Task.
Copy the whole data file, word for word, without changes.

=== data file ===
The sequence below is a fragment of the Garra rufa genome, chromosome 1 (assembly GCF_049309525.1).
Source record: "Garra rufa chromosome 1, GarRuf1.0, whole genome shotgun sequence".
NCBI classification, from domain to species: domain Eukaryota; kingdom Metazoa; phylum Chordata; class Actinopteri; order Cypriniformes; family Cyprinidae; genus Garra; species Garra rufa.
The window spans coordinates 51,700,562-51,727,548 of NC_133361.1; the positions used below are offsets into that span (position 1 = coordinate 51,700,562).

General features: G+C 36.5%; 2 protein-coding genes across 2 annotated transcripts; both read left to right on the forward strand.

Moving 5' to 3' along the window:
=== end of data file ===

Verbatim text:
The sequence below is a fragment of the Garra rufa genome, chromosome 1 (assembly GCF_049309525.1).
Source record: "Garra rufa chromosome 1, GarRuf1.0, whole genome shotgun sequence".
NCBI classification, from domain to species: domain Eukaryota; kingdom Metazoa; phylum Chordata; class Actinopteri; order Cypriniformes; family Cyprinidae; genus Garra; species Garra rufa.
The window spans coordinates 51,700,562-51,727,548 of NC_133361.1; the positions used below are offsets into that span (position 1 = coordinate 51,700,562).

General features: G+C 36.5%; 2 protein-coding genes across 2 annotated transcripts; both read left to right on the forward strand.

Moving 5' to 3' along the window: